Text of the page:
Diabetes and Kidney Failure: A New Tool to Break the Cycle
New York, NY (April 12, 2007) - The National Kidney Foundation presented the first comprehensive guidelines on chronic kidney disease (CKD) and diabetes as part of its Kidney Disease Outcomes Quality Initiative TM (KDOQI TM, www.kdoqi.org) session at the 2007 Spring Clinical Meetings, held here today. The guidelines recommend annual testing of diabetic patients for kidney disease, while highlighting the need for microalbuminuria detection. Screening should include measurements of urinary albumin-to-creatinine ratio (ACR) in a spot urine sample and measurement of serum creatinine to estimate the glomerular filtration rate (GFR).
“Physicians know that diabetes has become a worldwide pandemic and that it attacks the heart and vascular system -- including the kidneys. Diabetes now is the leading cause of kidney failure in the developed world. The KDOQI TMDiabetes and CKD Clinical Practice Guidelines offer the latest information on diagnosis, staging, and treatment of diabetic kidney disease or DKD, a new term preferred to the traditional label of diabetic nephropathy,” says KDOQI TM work group co-chair Dr. Katherine Tuttle, Medical and Scientific Director of Research at Providence Medical Research Center in Spokane, Washington.
An estimated 21 million people in the U.S. have diabetes and over half of those people have kidney damage or disease. The incidence of diabetes is expected to double between 2000 and 2030.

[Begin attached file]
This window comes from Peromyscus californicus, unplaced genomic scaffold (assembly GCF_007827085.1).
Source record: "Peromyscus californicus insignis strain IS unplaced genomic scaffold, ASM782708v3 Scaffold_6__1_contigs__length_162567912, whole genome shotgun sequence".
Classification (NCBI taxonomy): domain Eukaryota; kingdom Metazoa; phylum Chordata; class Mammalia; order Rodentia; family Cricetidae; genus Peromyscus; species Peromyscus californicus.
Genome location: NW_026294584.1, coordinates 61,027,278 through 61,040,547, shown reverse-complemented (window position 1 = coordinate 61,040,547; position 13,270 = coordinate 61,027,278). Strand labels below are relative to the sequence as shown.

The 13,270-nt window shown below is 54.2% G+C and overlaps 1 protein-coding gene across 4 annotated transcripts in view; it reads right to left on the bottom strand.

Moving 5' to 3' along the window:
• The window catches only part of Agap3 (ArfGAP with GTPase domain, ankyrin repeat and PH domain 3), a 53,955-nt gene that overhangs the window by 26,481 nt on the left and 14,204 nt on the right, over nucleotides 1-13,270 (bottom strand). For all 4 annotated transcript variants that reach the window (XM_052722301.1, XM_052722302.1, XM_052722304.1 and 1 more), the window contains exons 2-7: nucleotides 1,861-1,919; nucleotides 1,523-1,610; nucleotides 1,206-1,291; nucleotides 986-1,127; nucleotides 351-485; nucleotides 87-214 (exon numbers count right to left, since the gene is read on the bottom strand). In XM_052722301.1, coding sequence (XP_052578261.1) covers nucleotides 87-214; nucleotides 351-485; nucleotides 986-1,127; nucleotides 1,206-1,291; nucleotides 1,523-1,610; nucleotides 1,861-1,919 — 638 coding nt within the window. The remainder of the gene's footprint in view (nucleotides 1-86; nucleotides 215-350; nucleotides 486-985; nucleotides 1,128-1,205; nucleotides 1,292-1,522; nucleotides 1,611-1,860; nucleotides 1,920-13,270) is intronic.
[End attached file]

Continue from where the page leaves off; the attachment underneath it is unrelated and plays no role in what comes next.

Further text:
“Practitioners from around the globe who manage diabetes and CKD patients will read these guidelines not only for information but for insight on the diabetes epidemic they are facing,” says NKF president Dr. Allan Collins.
According to the guidelines, all patients with diabetes should be screened for DKD because treatments that slow or prevent the disease and its complications are available. These treatments include:
Intensive glycemic control
Dietary protein restriction.
“These Guidelines place renewed emphasis on healthy behaviors, including diet, exercise, smoking cessation, self-monitoring of blood glucose and blood pressure and adherence to medicines that prevent or treat kidney disease and its complications," continues Dr. Tuttle.
When it comes to nutrition, patients with diabetes and CKD should:
Consume enough protein, but avoid overindulgence.
Choose vegetable or soy protein sources.
Follow United States Department of Agriculture’s recommended daily allowance of protein as a useful, healthy guide.
Strive for a normal body mass index (BMI). BMI is calculated from your height and weight. BMI is an objective indicator if a person is overweight, underweight or at a healthy weight.
Guideline Work Group
The NKF- KDOQI TMClinical Practice Guidelines for Diabetes and CKD are the product of three years of reviewing evidence published in peer-reviewed medical journals and the dedication of 16 volunteer experts in nephrology, endocrinology, epidemiology, nutrition, cardiology, nursing, internal medicine and pharmacology. As with all KDOQI TM Guidelines, the document was widely distributed for public/ peer review prior to finalizing. The National Kidney Foundation gratefully acknowledges the support of Amgen and Keryx, which made development of these guidelines possible.
About the National Kidney Foundation
The National Kidney Foundation is dedicated to preventing kidney and urinary tract diseases, improving the health and well being of individuals and families affected by these diseases, influencing public policy in support of the kidney community and increasing the availability of all organs for transplantation.
To order the guideline, please call 800-622-9010, 212-889-2210 or visit www.kidney.org.